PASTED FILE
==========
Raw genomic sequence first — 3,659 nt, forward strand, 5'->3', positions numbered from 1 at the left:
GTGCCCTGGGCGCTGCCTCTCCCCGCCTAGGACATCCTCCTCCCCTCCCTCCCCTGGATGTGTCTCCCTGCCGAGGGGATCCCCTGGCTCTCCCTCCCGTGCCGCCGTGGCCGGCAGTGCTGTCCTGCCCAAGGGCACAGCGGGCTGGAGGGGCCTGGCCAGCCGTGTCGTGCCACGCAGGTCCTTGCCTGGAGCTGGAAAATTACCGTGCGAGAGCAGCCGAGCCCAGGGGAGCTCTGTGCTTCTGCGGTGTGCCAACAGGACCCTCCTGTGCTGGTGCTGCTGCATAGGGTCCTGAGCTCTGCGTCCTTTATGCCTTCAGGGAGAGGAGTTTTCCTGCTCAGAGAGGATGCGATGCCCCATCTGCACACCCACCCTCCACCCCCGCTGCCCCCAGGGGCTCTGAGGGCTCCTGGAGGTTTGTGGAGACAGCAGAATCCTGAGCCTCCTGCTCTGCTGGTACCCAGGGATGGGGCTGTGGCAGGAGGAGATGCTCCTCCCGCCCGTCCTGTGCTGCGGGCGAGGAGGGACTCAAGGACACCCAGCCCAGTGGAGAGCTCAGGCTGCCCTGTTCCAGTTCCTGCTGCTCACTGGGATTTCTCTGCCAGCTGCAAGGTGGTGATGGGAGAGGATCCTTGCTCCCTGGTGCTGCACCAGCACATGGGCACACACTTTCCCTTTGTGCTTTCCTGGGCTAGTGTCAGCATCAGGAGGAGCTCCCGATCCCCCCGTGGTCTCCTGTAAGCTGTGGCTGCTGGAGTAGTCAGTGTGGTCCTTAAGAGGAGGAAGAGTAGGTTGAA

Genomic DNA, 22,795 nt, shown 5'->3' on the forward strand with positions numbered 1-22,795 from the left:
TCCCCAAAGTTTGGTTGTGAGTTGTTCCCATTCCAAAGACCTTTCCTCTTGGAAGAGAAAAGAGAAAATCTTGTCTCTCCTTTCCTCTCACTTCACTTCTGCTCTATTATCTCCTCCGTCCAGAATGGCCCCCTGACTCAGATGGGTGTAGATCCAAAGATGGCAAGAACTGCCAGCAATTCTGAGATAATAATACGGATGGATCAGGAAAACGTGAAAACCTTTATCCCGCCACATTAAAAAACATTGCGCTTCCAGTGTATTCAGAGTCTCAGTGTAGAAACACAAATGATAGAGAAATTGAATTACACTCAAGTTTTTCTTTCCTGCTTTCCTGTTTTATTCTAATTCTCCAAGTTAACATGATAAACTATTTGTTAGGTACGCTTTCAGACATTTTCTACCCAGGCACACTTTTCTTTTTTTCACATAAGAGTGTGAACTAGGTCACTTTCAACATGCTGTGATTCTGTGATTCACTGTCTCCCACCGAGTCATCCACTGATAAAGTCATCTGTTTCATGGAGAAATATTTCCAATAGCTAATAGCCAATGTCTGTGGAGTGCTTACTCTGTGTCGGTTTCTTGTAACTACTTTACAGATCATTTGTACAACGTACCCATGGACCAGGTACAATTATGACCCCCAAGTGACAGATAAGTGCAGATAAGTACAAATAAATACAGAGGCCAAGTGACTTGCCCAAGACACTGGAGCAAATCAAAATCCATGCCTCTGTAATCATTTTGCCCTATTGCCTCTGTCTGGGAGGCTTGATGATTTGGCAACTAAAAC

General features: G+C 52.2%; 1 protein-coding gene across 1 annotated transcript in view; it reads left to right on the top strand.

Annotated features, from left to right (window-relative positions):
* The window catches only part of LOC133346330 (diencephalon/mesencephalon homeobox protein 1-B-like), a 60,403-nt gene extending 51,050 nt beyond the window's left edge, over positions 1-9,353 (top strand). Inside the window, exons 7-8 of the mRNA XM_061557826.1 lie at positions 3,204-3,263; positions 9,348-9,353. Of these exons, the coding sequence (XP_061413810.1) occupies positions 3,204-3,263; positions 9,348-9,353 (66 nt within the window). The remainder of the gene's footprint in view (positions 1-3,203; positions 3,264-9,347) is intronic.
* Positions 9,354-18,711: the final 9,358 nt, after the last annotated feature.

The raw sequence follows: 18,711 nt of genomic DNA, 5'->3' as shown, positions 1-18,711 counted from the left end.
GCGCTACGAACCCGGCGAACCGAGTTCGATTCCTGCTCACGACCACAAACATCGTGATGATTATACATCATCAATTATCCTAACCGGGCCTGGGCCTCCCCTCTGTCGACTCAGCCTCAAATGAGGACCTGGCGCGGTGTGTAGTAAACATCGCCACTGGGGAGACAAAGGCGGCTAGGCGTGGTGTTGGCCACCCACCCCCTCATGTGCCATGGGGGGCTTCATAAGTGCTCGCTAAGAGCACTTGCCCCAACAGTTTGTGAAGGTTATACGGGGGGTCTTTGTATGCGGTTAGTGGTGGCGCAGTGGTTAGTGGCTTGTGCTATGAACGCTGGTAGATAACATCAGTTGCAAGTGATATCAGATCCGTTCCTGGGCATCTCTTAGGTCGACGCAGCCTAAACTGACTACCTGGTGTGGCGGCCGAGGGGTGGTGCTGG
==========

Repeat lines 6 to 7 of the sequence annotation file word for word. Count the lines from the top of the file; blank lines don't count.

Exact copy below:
Annotated features, from left to right (window-relative positions):
* The window catches only part of LOC133346330 (diencephalon/mesencephalon homeobox protein 1-B-like), a 60,403-nt gene extending 51,050 nt beyond the window's left edge, over positions 1-9,353 (top strand). Inside the window, exons 7-8 of the mRNA XM_061557826.1 lie at positions 3,204-3,263; positions 9,348-9,353. Of these exons, the coding sequence (XP_061413810.1) occupies positions 3,204-3,263; positions 9,348-9,353 (66 nt within the window). The remainder of the gene's footprint in view (positions 1-3,203; positions 3,264-9,347) is intronic.